One of my favourite quotes ever is from Brené Brown:
‘Don’t try to win over the haters. You’re not a jackass whisperer.’
A great reminder if we’re trying too hard to bend or mould ourselves to please others.
But, at some point in our careers, most of us have to learn to rub along with difficult people.
Spiky people. Passive aggressive people. People who write things like ‘Ccing in your manager for clarification purposes’ or ‘Kindly note’. (It’s never kind.)
So, when I saw this blog from the brilliant personal branding expert Jennifer Holloway, I had to share it with you.
She suggests making the most of the ‘Benjamin Franklin Effect (BFE)’ – i.e. asking someone who isn’t your greatest fan for a favour.
‘Though it seems illogical that asking a favour of someone who hates you can lead to them liking you (surely they’d just be more peeved you were bothering them), it’s precisely that illogic that lies at the heart of the BFE.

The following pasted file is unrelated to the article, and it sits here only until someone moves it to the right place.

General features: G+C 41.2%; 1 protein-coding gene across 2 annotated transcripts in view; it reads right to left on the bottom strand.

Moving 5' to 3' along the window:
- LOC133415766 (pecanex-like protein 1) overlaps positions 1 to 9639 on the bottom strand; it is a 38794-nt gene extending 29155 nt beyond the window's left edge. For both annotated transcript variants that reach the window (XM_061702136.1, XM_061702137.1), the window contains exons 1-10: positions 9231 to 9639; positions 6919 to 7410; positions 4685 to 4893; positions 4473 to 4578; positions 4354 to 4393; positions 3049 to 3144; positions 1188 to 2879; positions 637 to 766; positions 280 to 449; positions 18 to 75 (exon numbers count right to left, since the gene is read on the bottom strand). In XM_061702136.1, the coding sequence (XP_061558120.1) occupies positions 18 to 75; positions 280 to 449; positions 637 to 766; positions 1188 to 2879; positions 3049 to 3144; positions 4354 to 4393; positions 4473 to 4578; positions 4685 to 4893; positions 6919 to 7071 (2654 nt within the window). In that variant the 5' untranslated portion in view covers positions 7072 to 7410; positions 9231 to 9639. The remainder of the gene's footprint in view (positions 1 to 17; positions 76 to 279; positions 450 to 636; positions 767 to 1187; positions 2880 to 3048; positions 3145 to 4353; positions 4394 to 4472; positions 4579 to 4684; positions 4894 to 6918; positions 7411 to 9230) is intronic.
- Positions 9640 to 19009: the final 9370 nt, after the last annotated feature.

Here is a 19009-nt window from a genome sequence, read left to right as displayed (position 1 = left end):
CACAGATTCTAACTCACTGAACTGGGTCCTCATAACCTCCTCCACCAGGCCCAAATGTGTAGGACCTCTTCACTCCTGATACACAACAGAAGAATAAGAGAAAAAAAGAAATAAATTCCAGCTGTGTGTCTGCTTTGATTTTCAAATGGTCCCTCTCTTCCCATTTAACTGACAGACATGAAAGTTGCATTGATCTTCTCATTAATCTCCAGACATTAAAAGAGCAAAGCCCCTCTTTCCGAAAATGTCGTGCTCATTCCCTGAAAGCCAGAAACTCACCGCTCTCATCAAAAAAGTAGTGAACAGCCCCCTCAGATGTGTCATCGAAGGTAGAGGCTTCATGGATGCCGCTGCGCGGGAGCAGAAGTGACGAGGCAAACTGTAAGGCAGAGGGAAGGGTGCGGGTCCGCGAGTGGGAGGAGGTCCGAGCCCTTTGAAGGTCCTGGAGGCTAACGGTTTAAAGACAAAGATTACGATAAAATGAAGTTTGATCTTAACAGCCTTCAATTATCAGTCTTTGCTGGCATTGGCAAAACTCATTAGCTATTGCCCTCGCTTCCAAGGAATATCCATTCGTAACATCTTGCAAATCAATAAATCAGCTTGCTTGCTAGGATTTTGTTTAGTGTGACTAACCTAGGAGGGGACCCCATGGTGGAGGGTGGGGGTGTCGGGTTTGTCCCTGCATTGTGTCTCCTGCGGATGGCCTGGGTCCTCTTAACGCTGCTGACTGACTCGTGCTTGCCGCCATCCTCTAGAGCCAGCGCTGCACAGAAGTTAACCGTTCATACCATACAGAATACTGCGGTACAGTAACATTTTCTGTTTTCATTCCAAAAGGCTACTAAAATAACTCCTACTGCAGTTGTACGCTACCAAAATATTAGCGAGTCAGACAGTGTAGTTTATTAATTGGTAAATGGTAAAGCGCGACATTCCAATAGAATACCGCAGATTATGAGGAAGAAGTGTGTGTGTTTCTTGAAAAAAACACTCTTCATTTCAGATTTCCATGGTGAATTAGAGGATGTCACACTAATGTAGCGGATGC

‘That mismatch between our perceptions (we dislike the person) and our actions (a favour is something we do for a friend) is known as cognitive dissonance.
And when our brain is faced with that dissonance, it does what it can to smooth things over – in this case thinking:
“Well, if I change my perception from disliking this person to liking this person, then the action of doing them a favour fits right in.’
Jennifer says even small favours work, like ‘asking someone who dislikes you what time it is or to lend you their stapler’.
But you can also see even bigger relationship shifts by asking for a bigger favour e.g. asking them to sense-check a piece of work you’ve written.
I’ve always thought that you can get far further with honey than with vinegar. So I’m going to test out this favour approach.
Not that I know any difficult people, of course…
How about you? (Do read the full blog – it’s well worth it.)